As unrest in the Middle East bled over into Libya, anti-government protesters were reportedly close to controlling Benghazi, the nation’s second largest city, with the security forces under dictator Moammar Gadhafi fighting for control of Tripoli’s city center. Speaking for his father, Gadhafi’s son, Seif al-Islam, warned that the unrest in the country was on the verge of exploding into civil war.
Somali thugs have hijacked the yacht of a couple who were in the middle of a sea voyage to take Bibles to other countries. As reported by the Associated Press, the yacht, called the Quest (photo, left), was taken on February 18, “two days after a Somali pirate was sentenced to 33 years in prison by a New York court for the 2009 hijacking of the Maersk Alabama.” That hijacking came to an abrupt end when Navy snipers killed two pirates holding the ship’s captain.
Emboldened by the fall of Egyptian President Hosni Mubarak, a key ally of the United States, other pro-American regimes in the region are quickly coming to realize that their countries are not immune to the revolutionary fervor that has swept through the Middle East. In Bahrain, protests to topple the monarchy continue today, as protesters mourn the deaths of five fellow demonstrators killed the day before in a violent clash with the kingdom’s military.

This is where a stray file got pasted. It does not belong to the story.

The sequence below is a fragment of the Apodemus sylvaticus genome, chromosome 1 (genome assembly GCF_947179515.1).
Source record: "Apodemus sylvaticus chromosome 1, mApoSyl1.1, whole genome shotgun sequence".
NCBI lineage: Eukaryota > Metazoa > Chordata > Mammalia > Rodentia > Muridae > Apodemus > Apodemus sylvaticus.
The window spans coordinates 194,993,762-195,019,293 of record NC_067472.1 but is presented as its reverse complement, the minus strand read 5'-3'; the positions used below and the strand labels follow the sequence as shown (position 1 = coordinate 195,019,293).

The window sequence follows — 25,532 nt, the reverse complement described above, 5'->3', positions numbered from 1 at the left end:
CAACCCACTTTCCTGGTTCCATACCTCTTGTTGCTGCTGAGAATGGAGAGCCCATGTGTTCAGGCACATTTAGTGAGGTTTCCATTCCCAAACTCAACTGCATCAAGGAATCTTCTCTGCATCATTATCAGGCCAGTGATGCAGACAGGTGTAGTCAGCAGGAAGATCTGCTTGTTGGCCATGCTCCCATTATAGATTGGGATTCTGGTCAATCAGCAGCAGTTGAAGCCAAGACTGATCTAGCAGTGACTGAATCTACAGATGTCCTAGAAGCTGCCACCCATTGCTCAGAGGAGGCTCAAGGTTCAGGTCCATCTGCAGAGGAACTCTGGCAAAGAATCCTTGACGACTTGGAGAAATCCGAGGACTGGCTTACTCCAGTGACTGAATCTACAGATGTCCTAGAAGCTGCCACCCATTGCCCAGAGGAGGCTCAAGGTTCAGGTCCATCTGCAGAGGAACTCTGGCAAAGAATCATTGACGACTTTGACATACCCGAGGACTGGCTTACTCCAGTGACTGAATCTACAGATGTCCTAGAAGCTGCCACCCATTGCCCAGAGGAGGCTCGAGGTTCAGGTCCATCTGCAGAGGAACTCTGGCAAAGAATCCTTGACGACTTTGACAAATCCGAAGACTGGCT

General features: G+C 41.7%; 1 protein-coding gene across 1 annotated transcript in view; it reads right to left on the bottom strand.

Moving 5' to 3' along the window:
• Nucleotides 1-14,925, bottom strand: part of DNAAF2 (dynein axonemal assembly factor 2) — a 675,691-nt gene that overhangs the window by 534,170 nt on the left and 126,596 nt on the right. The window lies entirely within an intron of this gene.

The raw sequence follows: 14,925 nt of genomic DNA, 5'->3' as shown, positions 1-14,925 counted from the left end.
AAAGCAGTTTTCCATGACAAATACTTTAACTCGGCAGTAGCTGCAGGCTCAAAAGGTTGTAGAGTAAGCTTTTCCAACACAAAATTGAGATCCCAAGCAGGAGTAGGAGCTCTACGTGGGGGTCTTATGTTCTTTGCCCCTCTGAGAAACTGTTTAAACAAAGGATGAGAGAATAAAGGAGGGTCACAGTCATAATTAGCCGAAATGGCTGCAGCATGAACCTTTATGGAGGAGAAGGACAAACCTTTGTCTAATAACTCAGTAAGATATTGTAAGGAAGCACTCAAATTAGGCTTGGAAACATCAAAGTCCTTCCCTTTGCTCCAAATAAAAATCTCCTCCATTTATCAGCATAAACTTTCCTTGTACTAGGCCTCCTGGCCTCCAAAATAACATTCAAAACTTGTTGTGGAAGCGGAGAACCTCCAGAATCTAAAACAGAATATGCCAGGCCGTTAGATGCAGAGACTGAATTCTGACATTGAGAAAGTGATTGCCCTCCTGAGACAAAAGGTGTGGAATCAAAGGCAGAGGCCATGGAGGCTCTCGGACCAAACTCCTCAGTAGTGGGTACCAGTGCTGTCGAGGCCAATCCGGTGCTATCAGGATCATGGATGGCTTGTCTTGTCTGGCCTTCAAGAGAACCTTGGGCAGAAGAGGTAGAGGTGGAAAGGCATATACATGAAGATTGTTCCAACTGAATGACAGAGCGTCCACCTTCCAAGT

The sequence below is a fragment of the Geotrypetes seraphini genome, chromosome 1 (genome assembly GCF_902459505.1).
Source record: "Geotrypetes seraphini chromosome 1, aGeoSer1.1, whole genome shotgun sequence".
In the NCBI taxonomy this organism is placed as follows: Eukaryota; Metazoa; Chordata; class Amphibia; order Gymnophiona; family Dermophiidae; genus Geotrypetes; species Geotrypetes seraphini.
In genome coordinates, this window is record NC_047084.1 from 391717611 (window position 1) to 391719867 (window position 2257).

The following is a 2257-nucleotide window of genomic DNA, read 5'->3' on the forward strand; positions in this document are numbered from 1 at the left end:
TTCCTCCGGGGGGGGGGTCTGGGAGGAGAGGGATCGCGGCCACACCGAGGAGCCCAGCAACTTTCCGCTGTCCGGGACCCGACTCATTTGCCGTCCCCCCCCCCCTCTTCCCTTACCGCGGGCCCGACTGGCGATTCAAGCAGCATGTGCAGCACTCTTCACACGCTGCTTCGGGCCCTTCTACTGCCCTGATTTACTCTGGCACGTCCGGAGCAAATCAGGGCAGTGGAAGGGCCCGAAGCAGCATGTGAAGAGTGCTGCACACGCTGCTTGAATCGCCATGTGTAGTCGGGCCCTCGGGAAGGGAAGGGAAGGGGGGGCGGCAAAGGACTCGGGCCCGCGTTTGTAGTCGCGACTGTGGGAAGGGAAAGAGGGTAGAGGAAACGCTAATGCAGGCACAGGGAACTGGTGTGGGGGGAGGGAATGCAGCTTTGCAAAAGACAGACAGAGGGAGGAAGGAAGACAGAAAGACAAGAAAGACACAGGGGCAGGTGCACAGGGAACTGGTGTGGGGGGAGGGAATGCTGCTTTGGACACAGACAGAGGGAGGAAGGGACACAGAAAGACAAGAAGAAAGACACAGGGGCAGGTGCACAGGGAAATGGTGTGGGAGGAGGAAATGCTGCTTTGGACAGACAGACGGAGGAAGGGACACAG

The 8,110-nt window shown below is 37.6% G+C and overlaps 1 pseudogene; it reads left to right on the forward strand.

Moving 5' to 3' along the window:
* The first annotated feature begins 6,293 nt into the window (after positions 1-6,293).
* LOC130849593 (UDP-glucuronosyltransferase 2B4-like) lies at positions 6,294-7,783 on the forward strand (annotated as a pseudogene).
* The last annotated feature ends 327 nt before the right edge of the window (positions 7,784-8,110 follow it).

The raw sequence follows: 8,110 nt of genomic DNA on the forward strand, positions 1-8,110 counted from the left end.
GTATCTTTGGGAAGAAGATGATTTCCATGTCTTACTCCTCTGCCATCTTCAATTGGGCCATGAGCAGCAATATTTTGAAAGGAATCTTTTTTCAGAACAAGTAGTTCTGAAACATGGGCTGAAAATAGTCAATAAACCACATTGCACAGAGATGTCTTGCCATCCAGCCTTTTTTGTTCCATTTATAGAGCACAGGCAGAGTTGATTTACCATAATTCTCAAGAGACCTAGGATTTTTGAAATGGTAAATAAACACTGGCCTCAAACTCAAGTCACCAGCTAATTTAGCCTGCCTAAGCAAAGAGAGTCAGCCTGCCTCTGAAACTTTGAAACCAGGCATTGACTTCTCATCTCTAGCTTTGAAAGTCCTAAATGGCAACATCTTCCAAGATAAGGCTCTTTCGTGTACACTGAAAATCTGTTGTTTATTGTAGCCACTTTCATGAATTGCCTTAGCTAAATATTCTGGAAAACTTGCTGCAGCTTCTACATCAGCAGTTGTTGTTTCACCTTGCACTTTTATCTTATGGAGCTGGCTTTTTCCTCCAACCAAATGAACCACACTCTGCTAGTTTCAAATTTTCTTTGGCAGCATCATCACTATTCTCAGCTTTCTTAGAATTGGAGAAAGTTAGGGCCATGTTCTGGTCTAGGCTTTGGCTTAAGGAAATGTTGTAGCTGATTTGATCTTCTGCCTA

This past Wednesday as Egyptian society slowly returned to normality, the ruling Supreme Council of the Armed Forces appointed Tareq al-Bishry, a retired judge, to head the Constitutional Amendment Committee authorized to redraft six articles of the constitution within a period of 10 days.
With the resignation of President Hosni Mubarak at the unrelenting demands of Egyptian protestors, the fate of Egypt still remains perilous. And when it seemed as if the situation could not degenerate further, now at least 1,500 workers from the Suez Canal Authority have protested over wage conditions and lack of equality.